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Jan 08

Wilderness First Responder Training at Big Creek Reserve

During the week of December 14th to the December 22nd, 11 people took time out of their lives to be better prepared for remote medical emergencies by training with the locally based Backcountry Medical Guides to become certified as a Wilderness First Responders.
Students take a break to watch the sunset

Students take a break to watch the sunset from Whale Point at the Big Creek Reserve

We stationed out of the Whale Point cabin at the UC Big Creek Reserve, which became our classroom/kitchen/living room, for our week plus immersive study and training.  Camping and eating together along with our lectures and scenarios provided a rich, studious atmosphere that made the learning fun, engaging and communal.  Most of the students were from the general central to northern California area, with some working wilderness guiding jobs as far away as Colorado and Utah.

The course instructor and co/founder of Backcountry Medical Guides, John Taussig, also works as a flight paramedic stationed out of Fort Hunter Liggett and has extensive remote medical experience.  Other course instructors included Chris Melville-- a member of Santa Cruz and Monterey County's Search and Rescue teams,  Matt Schollard-- retired US Air Force paramedic, and Sean Andrasik-- flight paramedic now also studying to be a physician;  they came together to form a very talented and knowledgeable group of medical and emergency professionals that wonderfully lead the remarkable week of learning, both lecture based and experiential, with the beautiful Big Sur coast as our training grounds.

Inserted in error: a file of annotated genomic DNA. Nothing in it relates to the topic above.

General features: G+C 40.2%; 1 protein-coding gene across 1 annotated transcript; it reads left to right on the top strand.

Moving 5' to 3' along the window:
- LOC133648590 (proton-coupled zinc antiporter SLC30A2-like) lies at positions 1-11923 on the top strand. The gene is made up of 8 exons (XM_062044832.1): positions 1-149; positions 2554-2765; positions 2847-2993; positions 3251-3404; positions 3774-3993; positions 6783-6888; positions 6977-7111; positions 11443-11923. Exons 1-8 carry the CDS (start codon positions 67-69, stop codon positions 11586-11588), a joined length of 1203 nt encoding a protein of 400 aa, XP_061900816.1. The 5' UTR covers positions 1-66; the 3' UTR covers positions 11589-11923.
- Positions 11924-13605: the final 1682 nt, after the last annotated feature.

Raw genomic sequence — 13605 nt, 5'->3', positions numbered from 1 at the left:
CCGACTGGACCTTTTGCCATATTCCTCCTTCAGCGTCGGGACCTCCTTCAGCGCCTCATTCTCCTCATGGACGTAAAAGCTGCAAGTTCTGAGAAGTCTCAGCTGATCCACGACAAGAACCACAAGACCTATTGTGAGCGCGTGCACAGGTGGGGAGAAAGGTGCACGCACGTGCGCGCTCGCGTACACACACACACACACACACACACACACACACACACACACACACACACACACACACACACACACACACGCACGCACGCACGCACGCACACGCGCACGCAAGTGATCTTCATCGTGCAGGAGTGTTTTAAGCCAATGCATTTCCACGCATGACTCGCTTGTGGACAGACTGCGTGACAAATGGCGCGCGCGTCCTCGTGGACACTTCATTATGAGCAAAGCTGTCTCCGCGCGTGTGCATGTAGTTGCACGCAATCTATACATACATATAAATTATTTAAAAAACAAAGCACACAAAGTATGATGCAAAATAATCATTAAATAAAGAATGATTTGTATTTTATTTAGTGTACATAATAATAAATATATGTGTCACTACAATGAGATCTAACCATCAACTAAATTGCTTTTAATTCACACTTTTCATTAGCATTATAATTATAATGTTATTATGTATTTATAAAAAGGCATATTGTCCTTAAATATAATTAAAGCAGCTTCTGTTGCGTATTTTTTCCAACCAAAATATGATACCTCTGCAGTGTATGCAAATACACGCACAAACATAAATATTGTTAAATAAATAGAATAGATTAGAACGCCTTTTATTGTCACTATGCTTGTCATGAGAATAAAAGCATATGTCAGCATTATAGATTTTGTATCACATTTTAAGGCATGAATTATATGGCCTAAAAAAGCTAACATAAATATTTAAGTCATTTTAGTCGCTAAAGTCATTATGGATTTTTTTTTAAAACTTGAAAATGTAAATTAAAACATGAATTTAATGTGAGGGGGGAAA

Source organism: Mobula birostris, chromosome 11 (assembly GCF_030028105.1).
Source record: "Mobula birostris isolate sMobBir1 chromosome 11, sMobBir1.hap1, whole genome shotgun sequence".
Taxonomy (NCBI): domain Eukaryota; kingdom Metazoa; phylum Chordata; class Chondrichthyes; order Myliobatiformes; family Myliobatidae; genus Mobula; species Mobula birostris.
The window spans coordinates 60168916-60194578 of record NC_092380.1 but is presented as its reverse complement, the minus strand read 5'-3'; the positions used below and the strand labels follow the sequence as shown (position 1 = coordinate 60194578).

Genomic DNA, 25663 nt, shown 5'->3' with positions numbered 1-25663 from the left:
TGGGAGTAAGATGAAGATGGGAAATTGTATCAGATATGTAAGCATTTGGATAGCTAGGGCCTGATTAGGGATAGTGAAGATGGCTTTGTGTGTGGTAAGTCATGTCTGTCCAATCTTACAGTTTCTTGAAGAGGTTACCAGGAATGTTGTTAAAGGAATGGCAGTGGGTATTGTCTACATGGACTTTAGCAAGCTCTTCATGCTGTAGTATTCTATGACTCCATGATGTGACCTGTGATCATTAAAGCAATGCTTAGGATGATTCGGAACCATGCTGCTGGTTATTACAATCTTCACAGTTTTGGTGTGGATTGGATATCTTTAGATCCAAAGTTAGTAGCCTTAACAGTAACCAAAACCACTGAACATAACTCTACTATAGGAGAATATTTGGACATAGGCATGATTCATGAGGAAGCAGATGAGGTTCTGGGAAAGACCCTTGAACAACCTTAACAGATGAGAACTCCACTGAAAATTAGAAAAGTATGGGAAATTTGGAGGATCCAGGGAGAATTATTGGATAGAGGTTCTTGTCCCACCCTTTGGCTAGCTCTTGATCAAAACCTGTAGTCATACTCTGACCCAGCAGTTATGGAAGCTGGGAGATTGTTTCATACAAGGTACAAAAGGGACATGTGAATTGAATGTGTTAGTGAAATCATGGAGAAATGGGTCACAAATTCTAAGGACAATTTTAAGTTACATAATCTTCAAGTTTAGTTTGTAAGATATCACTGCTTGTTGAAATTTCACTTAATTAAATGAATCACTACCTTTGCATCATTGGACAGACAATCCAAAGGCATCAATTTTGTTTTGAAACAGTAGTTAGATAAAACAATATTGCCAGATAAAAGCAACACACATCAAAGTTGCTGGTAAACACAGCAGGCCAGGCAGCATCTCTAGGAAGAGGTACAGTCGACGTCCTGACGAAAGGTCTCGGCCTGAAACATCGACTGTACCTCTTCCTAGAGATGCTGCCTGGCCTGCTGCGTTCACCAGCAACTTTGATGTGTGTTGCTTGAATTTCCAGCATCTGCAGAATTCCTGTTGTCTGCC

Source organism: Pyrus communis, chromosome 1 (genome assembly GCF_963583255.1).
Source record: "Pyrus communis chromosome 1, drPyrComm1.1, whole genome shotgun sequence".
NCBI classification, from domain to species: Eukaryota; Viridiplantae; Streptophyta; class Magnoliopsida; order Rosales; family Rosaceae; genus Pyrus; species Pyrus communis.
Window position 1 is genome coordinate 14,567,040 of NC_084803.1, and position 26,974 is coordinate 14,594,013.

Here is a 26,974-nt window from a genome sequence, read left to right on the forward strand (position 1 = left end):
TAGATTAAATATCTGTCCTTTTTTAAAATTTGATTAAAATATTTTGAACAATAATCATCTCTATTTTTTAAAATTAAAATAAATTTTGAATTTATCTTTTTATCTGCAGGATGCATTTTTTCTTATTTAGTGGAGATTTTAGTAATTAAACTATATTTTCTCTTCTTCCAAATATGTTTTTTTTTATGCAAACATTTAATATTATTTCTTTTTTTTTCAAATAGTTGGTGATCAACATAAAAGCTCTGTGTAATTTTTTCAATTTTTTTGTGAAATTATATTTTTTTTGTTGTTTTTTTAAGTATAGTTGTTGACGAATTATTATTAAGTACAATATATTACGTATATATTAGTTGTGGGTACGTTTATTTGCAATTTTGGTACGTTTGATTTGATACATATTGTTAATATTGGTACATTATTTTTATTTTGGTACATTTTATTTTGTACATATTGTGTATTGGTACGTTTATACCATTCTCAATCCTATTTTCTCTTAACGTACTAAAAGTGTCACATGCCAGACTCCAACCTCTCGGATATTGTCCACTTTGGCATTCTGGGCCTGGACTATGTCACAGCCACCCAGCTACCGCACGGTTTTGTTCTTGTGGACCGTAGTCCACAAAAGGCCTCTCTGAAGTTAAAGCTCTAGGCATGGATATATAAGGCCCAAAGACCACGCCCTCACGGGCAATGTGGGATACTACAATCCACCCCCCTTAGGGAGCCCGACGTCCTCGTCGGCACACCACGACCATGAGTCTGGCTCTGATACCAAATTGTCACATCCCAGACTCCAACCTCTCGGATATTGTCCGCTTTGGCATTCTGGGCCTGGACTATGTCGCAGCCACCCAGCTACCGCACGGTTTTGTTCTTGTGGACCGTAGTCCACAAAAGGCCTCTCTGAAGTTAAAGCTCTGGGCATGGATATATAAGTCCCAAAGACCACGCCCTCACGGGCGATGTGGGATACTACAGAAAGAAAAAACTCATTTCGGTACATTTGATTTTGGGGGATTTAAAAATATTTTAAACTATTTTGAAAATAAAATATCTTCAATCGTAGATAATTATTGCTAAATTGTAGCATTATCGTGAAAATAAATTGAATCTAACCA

Students learn to take blood pressure

Outdoor classroom

Students practice the Patient Assessment System

Students practice the Patient Assessment System

IMG_3303

Golden coastal views

Smoke from the Pfeiffer Fire began wafting down to Big Creek

Smoke from the Pfeiffer Fire wafted down to Big Creek on the first day of the fire (Dec. 16th), but mainly blew north

John Tausigg

John Taussig gives a talk on splinting broken bones

Smoke makes for awesome sunsets

Smoke makes awesome sunsets

Hiking to the beach

Hiking to the beach for class

John Tausigg demonstates the focused spine assessment

John Taussig demonstates the focused spine assessment

Group gets ready to backpack to

Group gets ready to backpack to Highlands camp

Matt Schollard gives a talk on the trail

Matt Schollard gives a talk on the trail

to highland ridge

Up to Highland ridge

Warm, sunny and terribly dry

Warm, sunny and terribly dry

Students practice treatment of a suspected spine injury and evacuation

Students practice treatment of a suspected spine injury and evacuation

Students debrief a scenario

Debriefing  a scenario at Highlands Camp

"Hope for the best, prepare for the worst."

They say the number 1 indicator of survival is a positive mental attitude.  Venturing out in remote wilderness settings means you may be hours away from professional medical help.  Being prepared to handle emergency and life threatening situations in a calm, collected and competent manner are crucial skills that may very well save a person's life.  It was a joy to train and learn along side other wilderness enthusiasts, and from such experienced and caring professionals.  Wilderness First Responder is an 80 hour course.  Wilderness First Aid is a similar, though less intensive training, that also prepares one for remote medical emergencies, generally a 16 hour course.   Learn more at the Wilderness Medicine InstituteWilderness Medical Society and Backcountry Medical Guides. 

John Taussig does a fly by

John Taussig does a fly by

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